Hot Restaurant Face-Off: Le Coq Rico vs. Le Coucou

Ditte Isager / Courtesy Le Coucou

A handy guide to distinguishing which restaurant is which (and the one you actually mean to book).

Confusion happens all the time when New York's two hottest restaurants are French, located downtown, and named for fowl. Here’s a crib sheet for sorting things out.
 

The Room Itself

Le Coq Rico: Compact, underdesigned space with cream walls and black tables and chairs. Opt instead for the brightly lit chef’s counter.

Le Coucou: High-ceilinged, dimly lit—a single tapered candle on each table—the two spacious rooms radiate rustic elegance (though the pewter-steel chandeliers dominate).

The Service

LCR: Informal and friendly. Anthony Battaglia, the general manager, is warm and welcoming.

LC: Polished, flawless, and classic; needs are anticipated. But expect to wait for your reserved table—plan on 20 minutes.

The Food

LCR: Fanatical about fowl. The standouts: Slow Cooked Egg, Terrine en Croûte of Duck Foie Gras, Plymouth Barred Rock Chicken.

LC: High-style French. A tad overrated but hits many of its marks. The standout is the Crépinette de volaille aux foie gras et fruits d’automne.

The Wine List

LCR: Wisely chosen list with plenty of French and American options (like the Gamay, Vieilles Vignes “L’Ancien” for $56). Well priced.

LC: Extensive, predominantly French, international list with a broad range of prices (like the Patrimonio, Clos Signadore for $92). Enlist the sommelier, Dominique; she’s wonderful.

The Bar

LCR: Traditional-style bar with cocktails. Lighting is a little harsh; the check being delivered after every drink is annoying.

LC: Very small, very handsome service bar with a lounge feel, even if there are no chairs at the actual bar. Fine for a tipple while you wait for your table.

The Vibe

LCR: Cool and young mixed with older couples and families. There is a strong neighborhood-y feel.

LC: Buzzy, downtown. Anyone who is anyone has eaten here, from 93-year-old Henry Kissinger to Brad Pitt to Kanye West.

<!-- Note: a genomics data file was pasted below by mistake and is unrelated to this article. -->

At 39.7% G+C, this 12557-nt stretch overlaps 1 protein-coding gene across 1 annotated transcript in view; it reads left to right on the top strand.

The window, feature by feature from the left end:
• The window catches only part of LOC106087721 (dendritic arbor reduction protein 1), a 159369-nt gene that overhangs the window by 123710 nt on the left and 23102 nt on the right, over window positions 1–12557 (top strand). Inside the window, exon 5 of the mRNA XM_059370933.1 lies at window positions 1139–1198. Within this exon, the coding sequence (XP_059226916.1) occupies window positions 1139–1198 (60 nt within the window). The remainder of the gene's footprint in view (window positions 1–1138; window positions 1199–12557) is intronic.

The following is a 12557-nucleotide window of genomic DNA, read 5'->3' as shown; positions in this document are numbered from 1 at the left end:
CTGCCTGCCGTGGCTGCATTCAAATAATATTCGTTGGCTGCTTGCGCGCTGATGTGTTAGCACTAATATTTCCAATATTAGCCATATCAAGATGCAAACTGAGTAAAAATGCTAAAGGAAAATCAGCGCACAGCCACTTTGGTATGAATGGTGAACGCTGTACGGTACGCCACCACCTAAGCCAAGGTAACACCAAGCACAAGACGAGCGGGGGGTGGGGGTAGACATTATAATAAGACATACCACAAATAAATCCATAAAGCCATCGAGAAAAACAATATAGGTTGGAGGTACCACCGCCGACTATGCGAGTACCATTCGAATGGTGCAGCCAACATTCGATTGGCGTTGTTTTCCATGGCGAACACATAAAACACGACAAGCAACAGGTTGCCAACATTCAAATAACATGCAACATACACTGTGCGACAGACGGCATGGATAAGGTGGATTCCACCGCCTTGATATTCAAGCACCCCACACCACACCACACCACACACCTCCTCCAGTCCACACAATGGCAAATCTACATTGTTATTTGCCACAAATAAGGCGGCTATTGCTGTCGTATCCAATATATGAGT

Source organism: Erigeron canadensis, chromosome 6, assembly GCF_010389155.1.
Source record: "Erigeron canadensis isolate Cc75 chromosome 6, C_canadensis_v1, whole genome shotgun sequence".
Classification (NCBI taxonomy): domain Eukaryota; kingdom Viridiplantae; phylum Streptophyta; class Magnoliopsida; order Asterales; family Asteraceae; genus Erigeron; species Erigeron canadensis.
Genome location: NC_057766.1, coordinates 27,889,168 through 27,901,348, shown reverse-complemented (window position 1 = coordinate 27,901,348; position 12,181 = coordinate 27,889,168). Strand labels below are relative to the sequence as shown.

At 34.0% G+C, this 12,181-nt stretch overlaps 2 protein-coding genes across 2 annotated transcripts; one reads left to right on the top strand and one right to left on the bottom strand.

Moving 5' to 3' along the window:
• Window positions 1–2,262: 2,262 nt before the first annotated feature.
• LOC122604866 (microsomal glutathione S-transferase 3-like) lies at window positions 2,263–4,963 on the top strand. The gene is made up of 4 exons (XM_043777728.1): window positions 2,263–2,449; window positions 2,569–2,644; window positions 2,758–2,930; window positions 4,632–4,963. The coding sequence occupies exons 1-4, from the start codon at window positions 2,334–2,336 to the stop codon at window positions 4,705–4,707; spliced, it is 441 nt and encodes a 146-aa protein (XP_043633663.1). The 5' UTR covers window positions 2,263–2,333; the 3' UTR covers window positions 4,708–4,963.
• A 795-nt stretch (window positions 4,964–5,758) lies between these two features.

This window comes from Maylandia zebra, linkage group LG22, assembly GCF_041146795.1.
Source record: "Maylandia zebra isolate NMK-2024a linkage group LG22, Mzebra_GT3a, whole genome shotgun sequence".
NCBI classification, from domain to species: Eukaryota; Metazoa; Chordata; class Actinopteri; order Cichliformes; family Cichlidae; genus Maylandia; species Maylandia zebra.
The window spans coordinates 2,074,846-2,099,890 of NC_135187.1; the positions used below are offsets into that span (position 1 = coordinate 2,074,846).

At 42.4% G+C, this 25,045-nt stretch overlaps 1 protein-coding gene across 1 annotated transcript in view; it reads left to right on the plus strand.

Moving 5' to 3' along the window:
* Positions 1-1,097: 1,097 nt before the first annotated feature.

The Frenchy Factor

LCR: Alsace, France–born chef Antoine Westermann has appropriately stacked his kitchen with French cooks, all donning white toques.

LC: Chef Daniel Rose was born in Chicago, but all his restaurant experience comes from Paris, where he also runs the acclaimed Spring. His kitchen comprises a diverse staff, each selected for his or her wealth of experience.

The Neighborhood

LCR: Another fine addition to the Gramercy Park area, which has witnessed its restaurant scene explode in the past few years, between Cosme and Jean-Georges Vongerichten’s ABC empire.

LC: The Upper East Side transplanted to Chinatown. “Downtown finally has its La Grenouille,” wrote Pete Wells, quoting a friend, in his New York Times review.

Returnability

LCR: High. It eats well every day. Its casual, simple, unfussy menu reflects how we like to dine now.

LC: Lower—because it’s that hard to snag a reservation. Event eating at its best. Good for special occasions. Fussy and formal.

Price

LCR: Three courses for two with a bottle of wine is about $200 before tax and tip. 30 E. 20th St.; 212-267-7426; lecoqriconyc.com.

LC: Three courses for two with a bottle of wine is about $250 before tax and tip. 138 Lafayette St.; 212-271-4252; lecoucou.com.

 

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